|Remember sitting through interminable slide-shows given by distant relations Now video and the small screen have taken over these shows from the dreaded slide-projector. |
Camcorders rigged for underwater use are commonly seen on diving live-aboards, and the video-makers among the passengers usually insist on showing their results at the end of the day.
This mainly consists of uncut footage. A few momentary gems are usually concealed among endless views of blue fish and repetitive shots of coral tracking past the camcorders lens. Its best to make your excuses and leave.
Professional film-makers rarely let anyone see the rushes, save those directly involved in the production. They wait to show the completed programme. For every hour spent shooting original material, many more are spent in post-production, when the final edited version is bolted together.
Video gives instant gratification, and the latest hardware allows the diver to take a camcorder under water in a submarine housing that is even more compact than most high-quality cameras. At shallow depths, good colour can be recorded even without additional lighting.
However, anyone who wants to make really watchable videos should also arm themselves with two player/recorders and some sort of editor controller, as well as the camcorder, and be prepared to spend long winter evenings home alone with them!
Films and video programmes are made up of many often unrelated segments of real time that are joined together in sequence to form an event that never actually happened! The segments are like the bricks of a building. Although each is individually important, you tend to see the architecture as a whole and that is what your audience sees - the complete programme.
Most of the rules of motion picture-making, whether below the surface or above, are about making bricks or sequences of live action that fit together into a conclusive whole.
Whether you shoot moving pictures on Super-8 film or use the latest digital video equipment, there are some basic rules you should follow:
1 FREEZE: Keep the camcorder still. Video is good at recording the movement of your subject. If you wave your camcorder around, you produce sequences that are difficult to intercut with others, and get your audiences eyes rolling long before the programme reaches its climax.
2 LET IT GO: Let your subject move into the frame and out again. If you continually follow your subject, you will provoke your audience into pleading: For goodness sake, leave it alone!
3 DYNAMICS: Use the shorthand of film-making. A series of sequences can build drama and reduce the real time. A wider establishing shot, followed by several close-ups, then possibly a less close-up shot of your subject going away from the camera, allows you to compress real time into a more dramatic viewing time-scale. Really wide shots under water lack the graphic clarity to work well on the small screen.
4 ONE WAY: Keep the action going in one direction. If your subject is passing from camera-right to camera-left, keep it going that way. To suddenly intercut a shot of it passing from left to right will confuse your audience and stop your programme flowing.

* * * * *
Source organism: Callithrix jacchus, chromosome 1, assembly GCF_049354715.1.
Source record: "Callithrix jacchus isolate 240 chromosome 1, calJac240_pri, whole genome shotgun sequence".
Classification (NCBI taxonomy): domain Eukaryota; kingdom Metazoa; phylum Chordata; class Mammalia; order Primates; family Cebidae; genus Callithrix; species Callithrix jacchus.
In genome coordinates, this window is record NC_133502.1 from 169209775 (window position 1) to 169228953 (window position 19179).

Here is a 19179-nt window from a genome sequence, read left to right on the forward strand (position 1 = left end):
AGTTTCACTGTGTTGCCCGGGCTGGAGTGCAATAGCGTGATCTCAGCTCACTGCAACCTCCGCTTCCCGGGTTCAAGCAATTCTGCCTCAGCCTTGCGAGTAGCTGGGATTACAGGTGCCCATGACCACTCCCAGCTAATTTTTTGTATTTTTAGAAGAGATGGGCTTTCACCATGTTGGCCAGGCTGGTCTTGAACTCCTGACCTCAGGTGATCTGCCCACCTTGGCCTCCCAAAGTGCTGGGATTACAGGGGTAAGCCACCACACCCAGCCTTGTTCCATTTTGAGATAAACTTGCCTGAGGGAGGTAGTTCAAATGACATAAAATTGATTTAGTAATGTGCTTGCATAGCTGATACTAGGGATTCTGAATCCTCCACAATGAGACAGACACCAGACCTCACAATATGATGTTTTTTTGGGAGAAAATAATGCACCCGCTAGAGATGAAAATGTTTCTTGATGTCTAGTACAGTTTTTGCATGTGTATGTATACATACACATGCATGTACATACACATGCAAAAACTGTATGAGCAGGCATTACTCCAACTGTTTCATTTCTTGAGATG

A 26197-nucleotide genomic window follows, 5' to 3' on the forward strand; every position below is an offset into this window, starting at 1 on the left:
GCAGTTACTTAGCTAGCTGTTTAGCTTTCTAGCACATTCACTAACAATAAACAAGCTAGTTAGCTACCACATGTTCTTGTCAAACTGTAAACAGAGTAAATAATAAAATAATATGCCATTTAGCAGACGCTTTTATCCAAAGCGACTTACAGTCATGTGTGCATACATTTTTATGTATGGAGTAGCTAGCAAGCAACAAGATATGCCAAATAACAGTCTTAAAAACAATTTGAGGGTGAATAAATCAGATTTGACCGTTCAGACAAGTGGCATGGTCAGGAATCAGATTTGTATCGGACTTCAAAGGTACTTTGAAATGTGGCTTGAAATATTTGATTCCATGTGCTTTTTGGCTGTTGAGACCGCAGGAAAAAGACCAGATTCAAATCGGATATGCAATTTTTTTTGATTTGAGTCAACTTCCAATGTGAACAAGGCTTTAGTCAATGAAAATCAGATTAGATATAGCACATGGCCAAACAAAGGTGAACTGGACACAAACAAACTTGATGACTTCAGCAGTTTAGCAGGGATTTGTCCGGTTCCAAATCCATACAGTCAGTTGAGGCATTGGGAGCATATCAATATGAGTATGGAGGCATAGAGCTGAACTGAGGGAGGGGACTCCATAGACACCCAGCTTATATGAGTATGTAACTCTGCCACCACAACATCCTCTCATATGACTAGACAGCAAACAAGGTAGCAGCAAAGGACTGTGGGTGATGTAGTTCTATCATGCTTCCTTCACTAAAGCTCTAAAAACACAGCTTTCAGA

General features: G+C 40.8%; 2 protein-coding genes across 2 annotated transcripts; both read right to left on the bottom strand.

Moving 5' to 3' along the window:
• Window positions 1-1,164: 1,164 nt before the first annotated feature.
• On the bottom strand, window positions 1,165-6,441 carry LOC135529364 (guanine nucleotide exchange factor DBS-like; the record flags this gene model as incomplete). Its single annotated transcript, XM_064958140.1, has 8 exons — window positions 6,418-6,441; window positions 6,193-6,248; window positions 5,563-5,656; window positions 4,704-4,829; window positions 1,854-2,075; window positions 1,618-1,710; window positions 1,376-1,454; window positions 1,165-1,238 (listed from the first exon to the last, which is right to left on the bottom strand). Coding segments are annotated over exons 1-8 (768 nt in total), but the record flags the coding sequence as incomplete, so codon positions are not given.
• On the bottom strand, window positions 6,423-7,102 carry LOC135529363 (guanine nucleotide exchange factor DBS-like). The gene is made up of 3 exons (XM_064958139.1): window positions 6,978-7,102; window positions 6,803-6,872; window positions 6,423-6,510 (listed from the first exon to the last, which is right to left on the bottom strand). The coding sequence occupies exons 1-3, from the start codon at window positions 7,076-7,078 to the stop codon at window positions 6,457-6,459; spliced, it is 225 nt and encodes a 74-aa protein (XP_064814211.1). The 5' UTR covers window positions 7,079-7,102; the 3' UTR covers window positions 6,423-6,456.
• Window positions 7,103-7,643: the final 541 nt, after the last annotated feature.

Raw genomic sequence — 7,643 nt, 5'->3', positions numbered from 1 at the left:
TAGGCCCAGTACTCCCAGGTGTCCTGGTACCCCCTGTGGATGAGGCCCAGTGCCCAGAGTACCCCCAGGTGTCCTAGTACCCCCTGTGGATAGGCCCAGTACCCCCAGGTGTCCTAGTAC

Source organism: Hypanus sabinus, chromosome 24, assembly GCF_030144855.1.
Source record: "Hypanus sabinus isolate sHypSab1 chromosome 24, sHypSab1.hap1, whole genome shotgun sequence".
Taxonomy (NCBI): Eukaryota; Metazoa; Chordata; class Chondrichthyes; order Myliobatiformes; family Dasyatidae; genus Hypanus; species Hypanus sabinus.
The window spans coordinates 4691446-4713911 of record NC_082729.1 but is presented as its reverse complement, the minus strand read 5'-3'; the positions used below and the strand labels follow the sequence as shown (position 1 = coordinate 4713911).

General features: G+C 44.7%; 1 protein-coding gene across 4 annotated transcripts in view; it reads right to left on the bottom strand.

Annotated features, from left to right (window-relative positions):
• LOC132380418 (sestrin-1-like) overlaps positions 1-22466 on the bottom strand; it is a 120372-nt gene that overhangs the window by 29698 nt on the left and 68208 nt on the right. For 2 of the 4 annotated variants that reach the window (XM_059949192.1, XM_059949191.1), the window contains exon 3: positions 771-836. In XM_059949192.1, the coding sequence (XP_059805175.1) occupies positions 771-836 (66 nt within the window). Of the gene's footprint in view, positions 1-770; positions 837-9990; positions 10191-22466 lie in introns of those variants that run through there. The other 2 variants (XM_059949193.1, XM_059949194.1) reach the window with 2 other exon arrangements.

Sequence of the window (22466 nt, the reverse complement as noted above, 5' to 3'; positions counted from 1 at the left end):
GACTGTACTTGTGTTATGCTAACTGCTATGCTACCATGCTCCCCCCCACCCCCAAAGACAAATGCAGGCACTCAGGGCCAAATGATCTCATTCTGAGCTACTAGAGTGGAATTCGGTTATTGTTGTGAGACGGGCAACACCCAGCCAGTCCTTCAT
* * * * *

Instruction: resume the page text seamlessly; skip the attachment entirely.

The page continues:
5 OVER THERE: Never cross the line. Imagine you are shooting a subject moving along an imaginary line. Never go to the other side of that line, as your subject will appear to have changed direction.
6 NO JOINS: Make your event that never actually happened flow smoothly and efficiently with a series of cuts that join together in a logical sequence. A good cut or edit is like a good wig - no one notices it.
7 PUNCTUATE: Make intelligent use of cutaways. Cutaways are static shots of things that are happening on the periphery of the action. They are the punctuation marks of movie-making. Luckily, underwater subjects for cutaways are easy to find.
8 ACTIVITY: The most magical underwater shots involve your subject doing something - feeding, cleaning, threatening, even darting away. There is a limit to how much any audience can stand watching fish apparently hanging around waiting for something to happen.
9 STRUCTURE: A programme is a story and as such should have a beginning, a middle and an end. Avoid leaving your audience with a what was all that about feeling.
10 BRIEFLY: The attention span of most audiences is only about 20 minutes, so limit yourself to this amount of time. If you dont think that is enough, remember that great British film directors like Ridley Scott and Alan Parker learnt their craft within the disciplines dictated by the 30-second television commercial.
11 BLUE VIDEO: How many of those have you been forced to sit through The usual reason is that modern video claims not to need additional lighting. Its not true. It will record an image, but if you are going to shoot deeper than a few metres you will still need to light your subject with a powerful video-light.
12 IN THE GROOVE: You probably cant afford to commission John (007) Barry to write a score, but dont just use any old music. Choose something that is appropriate to the live action. If you are going to give your production a public showing, make sure that you get permission from the copyright-holder first.
Now that youve had all the tips, why not shoot some videos or cine films for the Moving Images category of the forthcoming Image 99 competition.